ELYRIA — Three consultants have proposed taking ideas from two previous economic development studies and turning them into potential projects they want to shop around to entice developers to the city’s Midway Mall and downtown business districts.
Monday night, City Council heard from the trio of Gregory Zucca, project manager for Great Lakes Economic Development Partners; Don Rerko, principal architect with Makovich & Pusti Architects Inc.; and Rustom Khouri, associate project manager for Carnegie Management and Development Corp. Their presentation centered on how to use the city’s Jumpstart Elyria Plan and Midway Mall Highest and Best Use Feasibility Study to develop projects that actually get developers interested in coming to Elyria.
The city is not contracted with the organizations, but Council heard their ideas from an informational standpoint. They were delivered during the portion of the meeting normally set aside for Mayor Holly Brinda to address Council.
Brinda said before the presentation that with improvement plans taking shape downtown and new ownership at Midway Mall, the city should start implementing some of the ideas proposed in the studies. She said she has brought a number of developers through the area in hopes of sparking interest and now its time for the city to take its efforts a step further.
“One of the things we know we need to do to advance these plans is develop some of these projects,” Brinda said.
Zucca said Elyria has a lot of great potential and the studies are a good stepping stone toward development. The Jumpstart Elyria Plan came out in 2015, funded with a grant from the Northeast Ohio Areawide Coordinating Agency, and Brinda commissioned the Midway Mall study in 2016.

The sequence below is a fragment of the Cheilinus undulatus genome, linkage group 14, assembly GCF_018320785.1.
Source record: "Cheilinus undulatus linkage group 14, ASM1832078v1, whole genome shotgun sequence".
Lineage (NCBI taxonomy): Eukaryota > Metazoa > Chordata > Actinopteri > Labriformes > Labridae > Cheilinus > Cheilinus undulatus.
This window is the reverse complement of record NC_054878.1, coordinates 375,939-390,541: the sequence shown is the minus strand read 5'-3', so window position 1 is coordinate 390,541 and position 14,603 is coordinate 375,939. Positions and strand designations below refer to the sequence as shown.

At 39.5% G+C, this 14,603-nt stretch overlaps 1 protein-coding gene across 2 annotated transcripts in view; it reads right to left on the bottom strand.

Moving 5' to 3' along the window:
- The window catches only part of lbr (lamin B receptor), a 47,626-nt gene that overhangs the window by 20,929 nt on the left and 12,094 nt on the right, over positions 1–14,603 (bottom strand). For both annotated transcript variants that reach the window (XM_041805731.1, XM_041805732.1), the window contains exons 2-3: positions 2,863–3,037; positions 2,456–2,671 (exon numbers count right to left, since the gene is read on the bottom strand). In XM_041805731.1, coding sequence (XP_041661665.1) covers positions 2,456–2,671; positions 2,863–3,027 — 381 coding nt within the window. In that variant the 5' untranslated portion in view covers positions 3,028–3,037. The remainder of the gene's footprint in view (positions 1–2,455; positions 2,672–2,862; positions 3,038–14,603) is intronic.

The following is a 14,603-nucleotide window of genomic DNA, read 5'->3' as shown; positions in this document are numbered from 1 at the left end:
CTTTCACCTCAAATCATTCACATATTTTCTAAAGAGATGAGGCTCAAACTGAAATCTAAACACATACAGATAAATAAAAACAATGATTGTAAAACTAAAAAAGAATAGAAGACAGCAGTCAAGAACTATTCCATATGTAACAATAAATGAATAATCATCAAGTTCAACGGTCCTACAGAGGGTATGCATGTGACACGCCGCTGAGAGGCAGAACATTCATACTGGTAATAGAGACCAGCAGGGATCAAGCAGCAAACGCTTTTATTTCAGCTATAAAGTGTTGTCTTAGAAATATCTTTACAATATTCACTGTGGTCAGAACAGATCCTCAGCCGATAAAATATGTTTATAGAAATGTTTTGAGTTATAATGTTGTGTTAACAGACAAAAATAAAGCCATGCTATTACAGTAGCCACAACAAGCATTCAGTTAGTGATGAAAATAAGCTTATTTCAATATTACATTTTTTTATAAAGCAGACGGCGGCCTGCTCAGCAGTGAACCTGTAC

“This is not asking for another study. This is moving forward and implementing the plans,” he said.
The scope of work would include creating architectural renderings of a downtown area — Broad Street between Washington Avenue and Kerstetter Way for example — creating renderings for a market-rate residential development at Midway Mall, creating the financial blueprint for the ideas complete with financing and construction costs, updating both studies with more recent information and soliciting interest from the development community to entice people to offer project proposals.
Zucca said Great Lakes is experienced at taking strategic ideas and putting them in the field to see if they can get traction.
Rerko said successful projects happen when public-private partnerships come together with a focus on projects that are unique to the area. Elyria has historic charm, beautiful waterfalls and two branches of the river that make it unique.
The process for turning the studies into projects will take time, but Elyria has to look at long-term sustainable growth, Khouri said.
“I feel if it’s done correctly and not rushed, this city can have growth that is sustainable for a long time,” he said.
Brinda said there are two projects the group could start working on immediately, including a mixed-use development that includes the Washington Avenue parking lot and a residential proposal of an area contiguous to Midway Mall.
“Hopefully, we can do this and come out of this process with someone willing to bid on projects,” she said.
Council has not decided if it wants to finance working with Great Lakes, Carnegie and Makovich & Pusti. No cost estimate was released.
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